The Indie City

Rooted in arts, music and industry, Manchester is England's second city to see

August 19, 2007|By Scott Timberg | Scott Timberg,Los Angeles Times

MANCHESTER, ENGLAND -- Sometimes you forget how intoxicating height can be. Here I was, 23 stories up in the coolest new hotel in northwestern England, looking across several counties and several centuries.

The bar at the glass-skinned Beetham Tower -- which houses the city's new Hilton -- offers a vista as stirring in its way as the view from the Campanile in Florence, with its lavish vision of Renaissance Italy.

I was surrounded by Manchester's most fashionable residents. Cocktails were named for Stone Roses rock songs and Manchester United soccer players.

Where were the belching smokestacks, the hunched-over factory workers, the dark satanic mills of this city that helped birth the Industrial Revolution 200 years ago?

They're still here, more often in the folkloric paintings of local artist L.S. Lowry than in the city I visited in May.

By trip's end, I would certainly see factories and the kind of Victorian redbrick warrens in which I imagine members of the Smiths, Joy Division, the Buzzcocks and the Fall growing up angry. In my teenage years, these bands created in me an almost mythic sense of this city as a place of dark glamour.

Manchester, the famously gloomy working-class city memorialized by novelists and post-punk songwriters, was transformed in the late '80s into danceable, Day-Glo soundtracks by the Stone Roses and Happy Mondays. That chapter, based around the Hacienda club, was captured in the 2002 film 24 Hour Party People, but where has the city whose music has been so influential on indie and electronica acts gone since the movie let off in the early '90s?

One answer to that was Manchester International Festival, an ambitious fortnight in July dedicated to new work. The festival included a concert version of Salman Rushdie's The Ground Beneath Her Feet and an opera directed by Chen Shi-Zheng and composed by Blur's Damon Albarn.

I missed the festival by a few weeks. But it was for the past and present, and maybe the future, that I came to Manchester.

Although residents of Liverpool and Birmingham might disagree, the 2.5 million people who live in greater Manchester would argue that this is England's second city for its restaurants, cafe life, enormous student population and music scene. It also has a strong gay culture, a large Chinatown, the famed Curry Mile for South Asian food and possibly the most popular soccer team in the world. And almost everything is within walking distance.

But Manchester is also a longtime creative center, as its cast of natives (or nearly so) suggests: writer Anthony Burgess, fashion designer Vivienne Westwood (actually from Derbyshire, about 13 miles away) and filmmaker Mike Leigh.

These sons and daughters might not recognize the place now. A 1996 Irish Republican Army bombing that injured more than 200 people and leveled parts of the city center led not only to new, often modern-style construction but also pushed Manchester -- an innovative place -- toward a new kind of urbanism.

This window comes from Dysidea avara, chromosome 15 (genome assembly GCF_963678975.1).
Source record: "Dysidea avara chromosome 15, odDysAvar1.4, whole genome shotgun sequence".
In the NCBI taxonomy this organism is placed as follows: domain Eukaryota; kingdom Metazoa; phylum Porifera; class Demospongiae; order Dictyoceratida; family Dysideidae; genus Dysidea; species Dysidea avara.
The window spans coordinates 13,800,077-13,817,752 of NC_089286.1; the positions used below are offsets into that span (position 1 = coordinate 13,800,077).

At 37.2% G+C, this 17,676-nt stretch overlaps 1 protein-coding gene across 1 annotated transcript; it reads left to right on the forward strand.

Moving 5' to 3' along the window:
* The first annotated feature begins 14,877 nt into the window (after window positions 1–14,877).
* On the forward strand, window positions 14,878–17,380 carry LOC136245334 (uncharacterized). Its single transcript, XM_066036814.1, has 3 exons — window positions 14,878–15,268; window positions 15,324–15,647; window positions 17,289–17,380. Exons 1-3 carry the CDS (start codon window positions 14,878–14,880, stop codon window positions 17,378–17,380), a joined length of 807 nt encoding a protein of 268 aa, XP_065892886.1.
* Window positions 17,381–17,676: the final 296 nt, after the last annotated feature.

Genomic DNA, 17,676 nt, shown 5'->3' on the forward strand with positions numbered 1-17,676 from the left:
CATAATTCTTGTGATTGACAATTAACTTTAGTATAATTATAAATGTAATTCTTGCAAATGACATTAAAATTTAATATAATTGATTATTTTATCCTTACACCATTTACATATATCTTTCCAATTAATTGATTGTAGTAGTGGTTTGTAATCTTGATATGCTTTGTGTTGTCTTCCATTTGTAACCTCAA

The old Smiths lyric -- "If it's not love, then it's the bomb that will bring us together" -- takes on a new, if unintended, meaning.

Dave Haslam, historian, former Hacienda DJ and author of the invaluable Manchester, England: The Story of the Pop Cult City, says the place has been fired by an independent spirit since long before Happy Mondays. Because of its head start in the Industrial Revolution, its access to Lancashire farmland and its train lines and canals to Liverpool's port, Manchester long ago became an indie city.

"Within the first decades of the nineteenth century," Haslam writes, "the city's merchants had worldwide contacts, with no dependency on the largesse of London. They had created their own wealth, become economically self-sufficient.

"In the era of rock & roll this would be just as crucial as in the days of cotton and coal."

Musical experiences

It is here that I should confess that I am an reconstructed music freak. That was part of Manchester's allure, and I spent time hanging out with my sister, Amanda, and her husband, Matt, Manchester residents who also love the city's rock history.

Every tough British city has its signature band, but the music culture here is fully formed and amazingly multidimensional. Guidebooks in gift shops here can direct you past every signpost or local reference in Smiths songs. Even the Salford Lads Club, where the inside sleeve of The Queen Is Dead album was shot, has remade a room into a shrine to Smiths singer Morrissey and the boys. Books on Factory Rec ords -- the city's great post-punk label, with its stark graphic design -- are easy to find.

You can walk past the Manchester Free Trade Hall, where Bob Dylan put on a legendary electric concert in 1966 and where the Sex Pistols turned English music on its axis a decade later. (The Free Trade Hall is now a Radisson hotel; condos stand where the Hacienda, the famous "Madchester"-era club, used to be.)

But the city's music life goes beyond typical English heritage worship.

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